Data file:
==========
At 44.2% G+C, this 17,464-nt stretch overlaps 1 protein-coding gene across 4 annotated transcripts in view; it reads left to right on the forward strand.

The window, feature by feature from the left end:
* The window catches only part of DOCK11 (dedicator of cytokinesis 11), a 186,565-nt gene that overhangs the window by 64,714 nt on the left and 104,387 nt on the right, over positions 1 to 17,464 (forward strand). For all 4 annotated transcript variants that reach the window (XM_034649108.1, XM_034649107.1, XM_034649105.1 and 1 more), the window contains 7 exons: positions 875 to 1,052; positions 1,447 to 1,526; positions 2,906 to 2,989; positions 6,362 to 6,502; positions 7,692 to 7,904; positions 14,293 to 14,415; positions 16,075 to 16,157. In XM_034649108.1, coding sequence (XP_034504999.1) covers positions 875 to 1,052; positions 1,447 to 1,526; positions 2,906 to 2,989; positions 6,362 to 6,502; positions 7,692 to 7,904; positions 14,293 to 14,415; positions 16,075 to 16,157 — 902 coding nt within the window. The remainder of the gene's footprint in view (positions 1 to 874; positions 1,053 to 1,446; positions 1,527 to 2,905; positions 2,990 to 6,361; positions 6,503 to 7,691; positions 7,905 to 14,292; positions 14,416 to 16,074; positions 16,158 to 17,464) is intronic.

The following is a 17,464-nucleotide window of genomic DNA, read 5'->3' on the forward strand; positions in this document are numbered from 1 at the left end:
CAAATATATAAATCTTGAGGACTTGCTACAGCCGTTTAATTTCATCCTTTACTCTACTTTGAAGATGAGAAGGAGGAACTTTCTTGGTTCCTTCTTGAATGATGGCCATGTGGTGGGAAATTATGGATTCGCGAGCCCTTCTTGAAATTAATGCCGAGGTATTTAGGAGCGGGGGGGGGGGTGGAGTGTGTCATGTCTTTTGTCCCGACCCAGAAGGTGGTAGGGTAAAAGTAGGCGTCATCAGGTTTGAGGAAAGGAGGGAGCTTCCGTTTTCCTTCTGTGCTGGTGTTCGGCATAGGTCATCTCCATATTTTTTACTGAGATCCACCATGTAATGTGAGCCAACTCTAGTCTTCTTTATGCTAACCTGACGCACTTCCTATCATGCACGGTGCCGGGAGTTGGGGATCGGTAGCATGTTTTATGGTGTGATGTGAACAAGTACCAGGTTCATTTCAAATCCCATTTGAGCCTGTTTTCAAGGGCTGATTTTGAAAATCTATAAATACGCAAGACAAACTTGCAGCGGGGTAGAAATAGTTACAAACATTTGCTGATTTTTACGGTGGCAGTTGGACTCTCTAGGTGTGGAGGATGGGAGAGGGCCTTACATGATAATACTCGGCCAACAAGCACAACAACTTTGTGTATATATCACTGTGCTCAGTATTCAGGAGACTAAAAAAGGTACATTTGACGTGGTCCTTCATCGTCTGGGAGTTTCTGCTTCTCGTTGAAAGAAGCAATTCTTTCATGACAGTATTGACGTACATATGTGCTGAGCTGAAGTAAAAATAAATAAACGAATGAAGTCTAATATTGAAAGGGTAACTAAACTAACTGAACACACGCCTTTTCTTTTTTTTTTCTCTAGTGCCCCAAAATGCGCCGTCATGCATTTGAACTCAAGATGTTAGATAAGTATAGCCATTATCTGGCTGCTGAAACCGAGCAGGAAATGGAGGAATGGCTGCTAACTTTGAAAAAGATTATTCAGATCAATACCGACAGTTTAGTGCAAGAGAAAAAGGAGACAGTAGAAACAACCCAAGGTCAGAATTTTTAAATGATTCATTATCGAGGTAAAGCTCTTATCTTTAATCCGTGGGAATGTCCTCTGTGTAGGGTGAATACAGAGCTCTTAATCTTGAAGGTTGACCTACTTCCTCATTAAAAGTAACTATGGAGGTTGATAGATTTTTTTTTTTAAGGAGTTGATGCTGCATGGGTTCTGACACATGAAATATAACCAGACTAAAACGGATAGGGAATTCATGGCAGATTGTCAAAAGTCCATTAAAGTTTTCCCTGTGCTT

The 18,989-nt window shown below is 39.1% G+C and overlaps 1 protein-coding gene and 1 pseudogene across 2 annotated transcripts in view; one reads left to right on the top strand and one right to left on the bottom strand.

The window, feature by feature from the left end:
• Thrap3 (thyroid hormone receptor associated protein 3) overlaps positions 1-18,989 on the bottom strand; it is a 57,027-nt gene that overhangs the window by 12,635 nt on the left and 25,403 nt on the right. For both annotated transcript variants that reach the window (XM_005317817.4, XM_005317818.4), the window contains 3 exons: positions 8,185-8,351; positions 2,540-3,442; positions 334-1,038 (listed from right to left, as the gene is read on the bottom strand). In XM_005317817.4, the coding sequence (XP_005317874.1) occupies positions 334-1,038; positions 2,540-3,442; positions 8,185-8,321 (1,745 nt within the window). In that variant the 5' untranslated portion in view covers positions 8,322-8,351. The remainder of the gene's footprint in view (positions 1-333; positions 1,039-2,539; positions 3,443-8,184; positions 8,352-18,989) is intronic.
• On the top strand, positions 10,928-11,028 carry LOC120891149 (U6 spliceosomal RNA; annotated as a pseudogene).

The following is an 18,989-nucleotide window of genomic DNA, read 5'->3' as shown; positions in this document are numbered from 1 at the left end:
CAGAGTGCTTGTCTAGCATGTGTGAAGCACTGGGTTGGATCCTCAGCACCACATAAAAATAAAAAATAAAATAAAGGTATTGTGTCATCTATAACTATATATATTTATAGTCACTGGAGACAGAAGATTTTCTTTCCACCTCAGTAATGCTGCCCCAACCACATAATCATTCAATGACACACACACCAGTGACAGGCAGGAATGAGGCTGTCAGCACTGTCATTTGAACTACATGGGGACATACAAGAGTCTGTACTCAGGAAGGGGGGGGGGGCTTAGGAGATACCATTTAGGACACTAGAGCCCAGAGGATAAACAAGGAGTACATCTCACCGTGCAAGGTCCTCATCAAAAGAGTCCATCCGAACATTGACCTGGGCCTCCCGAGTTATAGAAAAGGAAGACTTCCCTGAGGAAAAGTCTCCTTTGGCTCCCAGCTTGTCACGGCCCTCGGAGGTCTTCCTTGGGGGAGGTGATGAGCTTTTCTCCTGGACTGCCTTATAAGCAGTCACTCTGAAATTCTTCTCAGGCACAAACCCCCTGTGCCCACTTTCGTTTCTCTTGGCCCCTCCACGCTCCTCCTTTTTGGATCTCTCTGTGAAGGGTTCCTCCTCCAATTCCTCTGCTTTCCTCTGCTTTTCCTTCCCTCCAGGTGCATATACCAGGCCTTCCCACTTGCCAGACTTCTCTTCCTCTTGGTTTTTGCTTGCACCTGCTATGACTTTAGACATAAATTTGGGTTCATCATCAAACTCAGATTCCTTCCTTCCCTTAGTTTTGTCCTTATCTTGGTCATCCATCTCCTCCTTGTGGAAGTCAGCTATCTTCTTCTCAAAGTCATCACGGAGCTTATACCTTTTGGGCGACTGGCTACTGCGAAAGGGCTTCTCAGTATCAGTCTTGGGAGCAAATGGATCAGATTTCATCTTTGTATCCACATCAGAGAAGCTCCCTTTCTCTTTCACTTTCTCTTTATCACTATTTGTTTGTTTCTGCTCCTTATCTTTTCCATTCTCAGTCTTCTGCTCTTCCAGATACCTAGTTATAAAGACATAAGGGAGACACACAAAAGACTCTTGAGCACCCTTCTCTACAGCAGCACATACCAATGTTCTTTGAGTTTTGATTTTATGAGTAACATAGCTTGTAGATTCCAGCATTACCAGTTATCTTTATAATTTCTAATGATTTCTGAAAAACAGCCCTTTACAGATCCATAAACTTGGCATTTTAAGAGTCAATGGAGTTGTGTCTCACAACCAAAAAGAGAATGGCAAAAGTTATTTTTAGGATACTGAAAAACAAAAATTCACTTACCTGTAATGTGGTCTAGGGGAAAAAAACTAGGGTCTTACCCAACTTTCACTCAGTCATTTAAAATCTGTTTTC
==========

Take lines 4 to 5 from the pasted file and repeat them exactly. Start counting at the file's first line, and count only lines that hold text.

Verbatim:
The following is a 17,464-nucleotide window of genomic DNA, read 5'->3' on the forward strand; positions in this document are numbered from 1 at the left end:
CAAATATATAAATCTTGAGGACTTGCTACAGCCGTTTAATTTCATCCTTTACTCTACTTTGAAGATGAGAAGGAGGAACTTTCTTGGTTCCTTCTTGAATGATGGCCATGTGGTGGGAAATTATGGATTCGCGAGCCCTTCTTGAAATTAATGCCGAGGTATTTAGGAGCGGGGGGGGGGGTGGAGTGTGTCATGTCTTTTGTCCCGACCCAGAAGGTGGTAGGGTAAAAGTAGGCGTCATCAGGTTTGAGGAAAGGAGGGAGCTTCCGTTTTCCTTCTGTGCTGGTGTTCGGCATAGGTCATCTCCATATTTTTTACTGAGATCCACCATGTAATGTGAGCCAACTCTAGTCTTCTTTATGCTAACCTGACGCACTTCCTATCATGCACGGTGCCGGGAGTTGGGGATCGGTAGCATGTTTTATGGTGTGATGTGAACAAGTACCAGGTTCATTTCAAATCCCATTTGAGCCTGTTTTCAAGGGCTGATTTTGAAAATCTATAAATACGCAAGACAAACTTGCAGCGGGGTAGAAATAGTTACAAACATTTGCTGATTTTTACGGTGGCAGTTGGACTCTCTAGGTGTGGAGGATGGGAGAGGGCCTTACATGATAATACTCGGCCAACAAGCACAACAACTTTGTGTATATATCACTGTGCTCAGTATTCAGGAGACTAAAAAAGGTACATTTGACGTGGTCCTTCATCGTCTGGGAGTTTCTGCTTCTCGTTGAAAGAAGCAATTCTTTCATGACAGTATTGACGTACATATGTGCTGAGCTGAAGTAAAAATAAATAAACGAATGAAGTCTAATATTGAAAGGGTAACTAAACTAACTGAACACACGCCTTTTCTTTTTTTTTTCTCTAGTGCCCCAAAATGCGCCGTCATGCATTTGAACTCAAGATGTTAGATAAGTATAGCCATTATCTGGCTGCTGAAACCGAGCAGGAAATGGAGGAATGGCTGCTAACTTTGAAAAAGATTATTCAGATCAATACCGACAGTTTAGTGCAAGAGAAAAAGGAGACAGTAGAAACAACCCAAGGTCAGAATTTTTAAATGATTCATTATCGAGGTAAAGCTCTTATCTTTAATCCGTGGGAATGTCCTCTGTGTAGGGTGAATACAGAGCTCTTAATCTTGAAGGTTGACCTACTTCCTCATTAAAAGTAACTATGGAGGTTGATAGATTTTTTTTTTTAAGGAGTTGATGCTGCATGGGTTCTGACACATGAAATATAACCAGACTAAAACGGATAGGGAATTCATGGCAGATTGTCAAAAGTCCATTAAAGTTTTCCCTGTGCTT